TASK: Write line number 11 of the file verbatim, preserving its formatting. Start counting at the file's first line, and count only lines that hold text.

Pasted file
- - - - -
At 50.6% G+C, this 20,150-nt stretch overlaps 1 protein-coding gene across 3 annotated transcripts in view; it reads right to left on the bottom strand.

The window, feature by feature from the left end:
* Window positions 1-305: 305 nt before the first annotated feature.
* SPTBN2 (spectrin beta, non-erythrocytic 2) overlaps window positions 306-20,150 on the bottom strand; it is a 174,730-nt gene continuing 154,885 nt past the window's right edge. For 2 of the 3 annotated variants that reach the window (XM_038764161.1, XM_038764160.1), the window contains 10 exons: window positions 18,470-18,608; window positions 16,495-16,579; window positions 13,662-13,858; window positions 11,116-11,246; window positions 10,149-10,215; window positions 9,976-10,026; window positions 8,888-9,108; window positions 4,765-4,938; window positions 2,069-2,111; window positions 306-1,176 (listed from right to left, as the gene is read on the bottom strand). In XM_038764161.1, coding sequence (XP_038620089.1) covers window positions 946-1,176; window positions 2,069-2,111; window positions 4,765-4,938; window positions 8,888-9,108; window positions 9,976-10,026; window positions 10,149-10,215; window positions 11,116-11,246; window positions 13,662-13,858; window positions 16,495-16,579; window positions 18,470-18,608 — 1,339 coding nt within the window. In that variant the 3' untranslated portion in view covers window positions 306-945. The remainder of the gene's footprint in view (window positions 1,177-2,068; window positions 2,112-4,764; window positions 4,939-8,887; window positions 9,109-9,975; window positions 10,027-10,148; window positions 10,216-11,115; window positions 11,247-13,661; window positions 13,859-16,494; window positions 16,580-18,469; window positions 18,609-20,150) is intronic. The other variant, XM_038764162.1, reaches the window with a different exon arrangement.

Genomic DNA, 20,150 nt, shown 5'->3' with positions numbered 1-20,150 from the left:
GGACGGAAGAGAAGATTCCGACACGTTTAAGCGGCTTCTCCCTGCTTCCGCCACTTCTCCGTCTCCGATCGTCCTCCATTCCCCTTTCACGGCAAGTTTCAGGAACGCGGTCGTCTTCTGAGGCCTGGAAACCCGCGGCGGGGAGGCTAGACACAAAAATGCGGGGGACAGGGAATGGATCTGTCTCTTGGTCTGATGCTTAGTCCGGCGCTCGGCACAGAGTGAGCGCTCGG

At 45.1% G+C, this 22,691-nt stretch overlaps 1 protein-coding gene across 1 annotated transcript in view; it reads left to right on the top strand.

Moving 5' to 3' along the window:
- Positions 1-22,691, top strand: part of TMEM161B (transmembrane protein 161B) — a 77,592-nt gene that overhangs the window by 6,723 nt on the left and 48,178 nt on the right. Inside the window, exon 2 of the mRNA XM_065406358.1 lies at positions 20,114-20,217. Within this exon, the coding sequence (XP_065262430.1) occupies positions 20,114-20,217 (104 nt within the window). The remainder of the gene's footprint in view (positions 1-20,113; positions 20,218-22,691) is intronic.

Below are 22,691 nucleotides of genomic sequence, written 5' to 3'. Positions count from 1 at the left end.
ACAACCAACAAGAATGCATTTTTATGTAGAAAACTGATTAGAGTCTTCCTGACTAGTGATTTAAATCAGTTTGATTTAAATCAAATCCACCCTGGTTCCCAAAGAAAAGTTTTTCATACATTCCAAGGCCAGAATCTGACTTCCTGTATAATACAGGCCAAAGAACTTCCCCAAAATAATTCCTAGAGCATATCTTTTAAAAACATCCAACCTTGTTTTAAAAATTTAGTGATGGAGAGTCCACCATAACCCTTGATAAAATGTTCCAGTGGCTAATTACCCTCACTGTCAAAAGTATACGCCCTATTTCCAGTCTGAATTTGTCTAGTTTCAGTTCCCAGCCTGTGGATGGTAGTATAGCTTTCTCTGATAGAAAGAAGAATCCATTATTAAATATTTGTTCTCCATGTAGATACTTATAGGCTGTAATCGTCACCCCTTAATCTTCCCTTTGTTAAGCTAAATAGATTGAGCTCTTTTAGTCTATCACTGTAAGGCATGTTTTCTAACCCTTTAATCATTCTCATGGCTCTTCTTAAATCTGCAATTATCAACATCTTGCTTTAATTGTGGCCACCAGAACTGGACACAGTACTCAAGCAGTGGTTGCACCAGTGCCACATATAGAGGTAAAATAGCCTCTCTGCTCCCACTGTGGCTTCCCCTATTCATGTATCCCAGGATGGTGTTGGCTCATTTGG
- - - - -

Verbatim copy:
ACAACCAACAAGAATGCATTTTTATGTAGAAAACTGATTAGAGTCTTCCTGACTAGTGATTTAAATCAGTTTGATTTAAATCAAATCCACCCTGGTTCCCAAAGAAAAGTTTTTCATACATTCCAAGGCCAGAATCTGACTTCCTGTATAATACAGGCCAAAGAACTTCCCCAAAATAATTCCTAGAGCATATCTTTTAAAAACATCCAACCTTGTTTTAAAAATTTAGTGATGGAGAGTCCACCATAACCCTTGATAAAATGTTCCAGTGGCTAATTACCCTCACTGTCAAAAGTATACGCCCTATTTCCAGTCTGAATTTGTCTAGTTTCAGTTCCCAGCCTGTGGATGGTAGTATAGCTTTCTCTGATAGAAAGAAGAATCCATTATTAAATATTTGTTCTCCATGTAGATACTTATAGGCTGTAATCGTCACCCCTTAATCTTCCCTTTGTTAAGCTAAATAGATTGAGCTCTTTTAGTCTATCACTGTAAGGCATGTTTTCTAACCCTTTAATCATTCTCATGGCTCTTCTTAAATCTGCAATTATCAACATCTTGCTTTAATTGTGGCCACCAGAACTGGACACAGTACTCAAGCAGTGGTTGCACCAGTGCCACATATAGAGGTAAAATAGCCTCTCTGCTCCCACTGTGGCTTCCCCTATTCATGTATCCCAGGATGGTGTTGGCTCATTTGG